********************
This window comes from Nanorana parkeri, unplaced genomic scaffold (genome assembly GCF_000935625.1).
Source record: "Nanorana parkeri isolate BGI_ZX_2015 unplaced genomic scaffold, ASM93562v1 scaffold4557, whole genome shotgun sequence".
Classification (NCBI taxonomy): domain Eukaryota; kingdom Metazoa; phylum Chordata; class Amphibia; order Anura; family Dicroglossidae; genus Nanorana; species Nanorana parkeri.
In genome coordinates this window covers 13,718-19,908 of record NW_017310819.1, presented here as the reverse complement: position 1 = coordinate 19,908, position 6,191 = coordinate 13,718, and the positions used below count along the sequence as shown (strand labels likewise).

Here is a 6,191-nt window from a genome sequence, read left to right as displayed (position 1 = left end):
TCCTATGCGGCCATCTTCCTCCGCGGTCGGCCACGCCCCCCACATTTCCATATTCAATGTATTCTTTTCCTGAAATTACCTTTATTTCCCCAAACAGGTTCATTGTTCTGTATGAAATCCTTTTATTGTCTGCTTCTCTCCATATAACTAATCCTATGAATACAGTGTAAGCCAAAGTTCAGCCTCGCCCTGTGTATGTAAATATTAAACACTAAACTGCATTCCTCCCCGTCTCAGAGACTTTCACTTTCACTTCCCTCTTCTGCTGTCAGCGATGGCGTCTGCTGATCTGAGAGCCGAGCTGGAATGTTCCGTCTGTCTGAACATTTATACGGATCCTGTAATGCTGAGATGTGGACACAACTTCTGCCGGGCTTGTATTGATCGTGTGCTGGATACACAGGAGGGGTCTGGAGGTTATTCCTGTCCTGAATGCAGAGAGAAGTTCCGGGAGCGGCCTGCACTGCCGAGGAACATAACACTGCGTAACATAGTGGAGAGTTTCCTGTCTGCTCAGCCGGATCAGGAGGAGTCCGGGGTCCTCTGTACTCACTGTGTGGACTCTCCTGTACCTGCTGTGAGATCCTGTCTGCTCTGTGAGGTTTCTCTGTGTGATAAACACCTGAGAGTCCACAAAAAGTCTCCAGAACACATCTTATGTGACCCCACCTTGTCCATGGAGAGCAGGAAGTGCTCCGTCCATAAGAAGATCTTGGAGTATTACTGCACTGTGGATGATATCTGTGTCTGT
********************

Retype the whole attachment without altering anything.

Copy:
This window comes from Nanorana parkeri, unplaced genomic scaffold (genome assembly GCF_000935625.1).
Source record: "Nanorana parkeri isolate BGI_ZX_2015 unplaced genomic scaffold, ASM93562v1 scaffold4557, whole genome shotgun sequence".
Classification (NCBI taxonomy): domain Eukaryota; kingdom Metazoa; phylum Chordata; class Amphibia; order Anura; family Dicroglossidae; genus Nanorana; species Nanorana parkeri.
In genome coordinates this window covers 13,718-19,908 of record NW_017310819.1, presented here as the reverse complement: position 1 = coordinate 19,908, position 6,191 = coordinate 13,718, and the positions used below count along the sequence as shown (strand labels likewise).

Here is a 6,191-nt window from a genome sequence, read left to right as displayed (position 1 = left end):
TCCTATGCGGCCATCTTCCTCCGCGGTCGGCCACGCCCCCCACATTTCCATATTCAATGTATTCTTTTCCTGAAATTACCTTTATTTCCCCAAACAGGTTCATTGTTCTGTATGAAATCCTTTTATTGTCTGCTTCTCTCCATATAACTAATCCTATGAATACAGTGTAAGCCAAAGTTCAGCCTCGCCCTGTGTATGTAAATATTAAACACTAAACTGCATTCCTCCCCGTCTCAGAGACTTTCACTTTCACTTCCCTCTTCTGCTGTCAGCGATGGCGTCTGCTGATCTGAGAGCCGAGCTGGAATGTTCCGTCTGTCTGAACATTTATACGGATCCTGTAATGCTGAGATGTGGACACAACTTCTGCCGGGCTTGTATTGATCGTGTGCTGGATACACAGGAGGGGTCTGGAGGTTATTCCTGTCCTGAATGCAGAGAGAAGTTCCGGGAGCGGCCTGCACTGCCGAGGAACATAACACTGCGTAACATAGTGGAGAGTTTCCTGTCTGCTCAGCCGGATCAGGAGGAGTCCGGGGTCCTCTGTACTCACTGTGTGGACTCTCCTGTACCTGCTGTGAGATCCTGTCTGCTCTGTGAGGTTTCTCTGTGTGATAAACACCTGAGAGTCCACAAAAAGTCTCCAGAACACATCTTATGTGACCCCACCTTGTCCATGGAGAGCAGGAAGTGCTCCGTCCATAAGAAGATCTTGGAGTATTACTGCACTGTGGATGATATCTGTGTCTGT